Comprehensive inventory and mapping efforts—The backbone of the AHMP project is the creation of a comprehensive database of archaeological sites in Afghanistan, both those that have already been identified and cataloged (specifically, those that are listed in the Archaeological Gazetteer of Afghanistan, a 1982 publication serving as a primary resource for the AHMP project), and those that are previously unmapped. High-resolution geospatial datasets allow AHMP researchers to positively identify sites with exceptional accuracy, as well as offering important insights into how Afghanistan’s rapidly expanding cities and development projects are affecting areas of archaeological importance.

Monitoring site threats and destruction—Unfortunately, many archaeological sites in Afghanistan have already suffered as a result of conflict, looting, mining development, and urbanization. The AHMP aims to document and analyze the types and severity of destruction that have affected key archaeological sites, as well as examine areas where site preservation and protection efforts have proved effective. To accomplish these objectives, AHMP researchers work with time-based images, available through an online repository at the US State Department, to look at how sites have changed over time and to examine what risks might still be facing them.

Training Afghan researchers in the use of GIS technology—An important priority for the AHMP is providing on-the-ground training in geographic information systems (GIS) technology to Afghan archaeologists and cultural heritage specialists. To achieve this, scholars from the Oriental Institute worked with the GIS faculty at Kabul Polytechnic University, which has two GIS laboratories at its disposal. The goal of these training programs is to give archaeologists new tools to use in their work and teaching and to help introduce students in the urban planning and mining sectors to the importance of heritage preservation.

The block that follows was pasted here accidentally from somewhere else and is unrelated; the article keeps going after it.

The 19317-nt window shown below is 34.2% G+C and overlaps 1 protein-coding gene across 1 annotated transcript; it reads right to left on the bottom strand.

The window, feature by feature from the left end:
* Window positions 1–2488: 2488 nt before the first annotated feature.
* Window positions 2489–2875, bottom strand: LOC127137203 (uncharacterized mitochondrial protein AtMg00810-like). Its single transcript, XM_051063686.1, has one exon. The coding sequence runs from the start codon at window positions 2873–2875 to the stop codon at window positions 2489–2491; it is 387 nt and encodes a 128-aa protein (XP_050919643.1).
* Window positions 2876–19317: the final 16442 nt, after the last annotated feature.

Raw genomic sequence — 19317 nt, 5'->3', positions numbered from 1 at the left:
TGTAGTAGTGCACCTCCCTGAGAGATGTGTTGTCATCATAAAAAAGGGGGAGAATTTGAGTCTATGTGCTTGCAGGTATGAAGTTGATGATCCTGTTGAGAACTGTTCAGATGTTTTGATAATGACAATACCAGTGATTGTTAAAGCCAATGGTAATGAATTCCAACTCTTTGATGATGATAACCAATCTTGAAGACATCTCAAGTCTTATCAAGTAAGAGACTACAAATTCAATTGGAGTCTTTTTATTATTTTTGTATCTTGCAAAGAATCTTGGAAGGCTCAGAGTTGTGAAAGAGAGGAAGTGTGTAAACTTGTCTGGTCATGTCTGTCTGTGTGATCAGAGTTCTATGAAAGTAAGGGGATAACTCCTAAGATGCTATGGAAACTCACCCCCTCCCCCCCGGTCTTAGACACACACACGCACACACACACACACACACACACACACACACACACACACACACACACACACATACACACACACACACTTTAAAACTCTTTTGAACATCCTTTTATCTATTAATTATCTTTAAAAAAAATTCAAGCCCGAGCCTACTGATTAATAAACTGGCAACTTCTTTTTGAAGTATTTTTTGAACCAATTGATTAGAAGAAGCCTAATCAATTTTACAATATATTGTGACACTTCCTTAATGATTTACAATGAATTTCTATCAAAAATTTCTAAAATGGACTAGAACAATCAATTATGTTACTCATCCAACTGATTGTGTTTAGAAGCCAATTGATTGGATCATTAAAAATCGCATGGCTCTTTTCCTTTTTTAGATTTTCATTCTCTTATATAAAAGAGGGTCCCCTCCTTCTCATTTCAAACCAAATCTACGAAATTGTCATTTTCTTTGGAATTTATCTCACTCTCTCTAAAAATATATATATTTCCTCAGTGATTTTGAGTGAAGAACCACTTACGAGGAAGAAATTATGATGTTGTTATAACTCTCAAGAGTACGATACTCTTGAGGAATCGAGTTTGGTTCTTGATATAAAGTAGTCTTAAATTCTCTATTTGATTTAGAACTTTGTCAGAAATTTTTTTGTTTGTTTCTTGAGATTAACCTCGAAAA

What discoveries have been made by the AHMP so far?

By late 2017, the AHMP had already made significant progress, with team members announcing that their work with satellite imagery had more than tripled the number of Afghan archaeological features that had previously been published. Some of the most exciting discoveries include the identification of 119 caravanserais—inns with courtyards—in the deserts of southern Afghanistan. Dated from the late 16th and early 17 centuries, these mudbrick buildings were important roadside stops for travelers along historic trade routes. The caravanserais are spaced roughly 20 kilometers from each other, which would have been about the distance that a large caravan could travel in a day.

Spotlight on 8 Amazing Afghan Craftsmen and Artisans

Over the last decade, the nonprofit, non-governmental organization Turquoise Mountain has been working tirelessly to revive and revitalize traditional Afghan arts and crafts. Today, thanks to initiatives like the Turquoise Mountain Institute—Afghanistan’s premier vocational training institute for arts and crafts—and extensive partnerships with international organizations, markets, and artists, a whole new generation of artists are breathing new life into Afghanistan’s unique crafts traditions, and transforming their own lives in the process. Read on to meet a few of the 450 artisans that Turquoise Mountain has worked with over the years.

 

 

  1. Javid Noori

The Noori family has been in the jewelry business since Javid’s father founded his first shop in the 1950s; it was here that Javid began to watch and learn his future craft. Although his family left Afghanistan during the conflict years, Javid returned in 2002 and established one of the country’s best-equipped jewelry workshops. Having quickly gained a reputation for working exclusively with Afghanistan’s finest gemstones, Javid saw his business thrive, leading to a host of opportunities, including a collaboration with renowned international jewelry designer Pippa Small.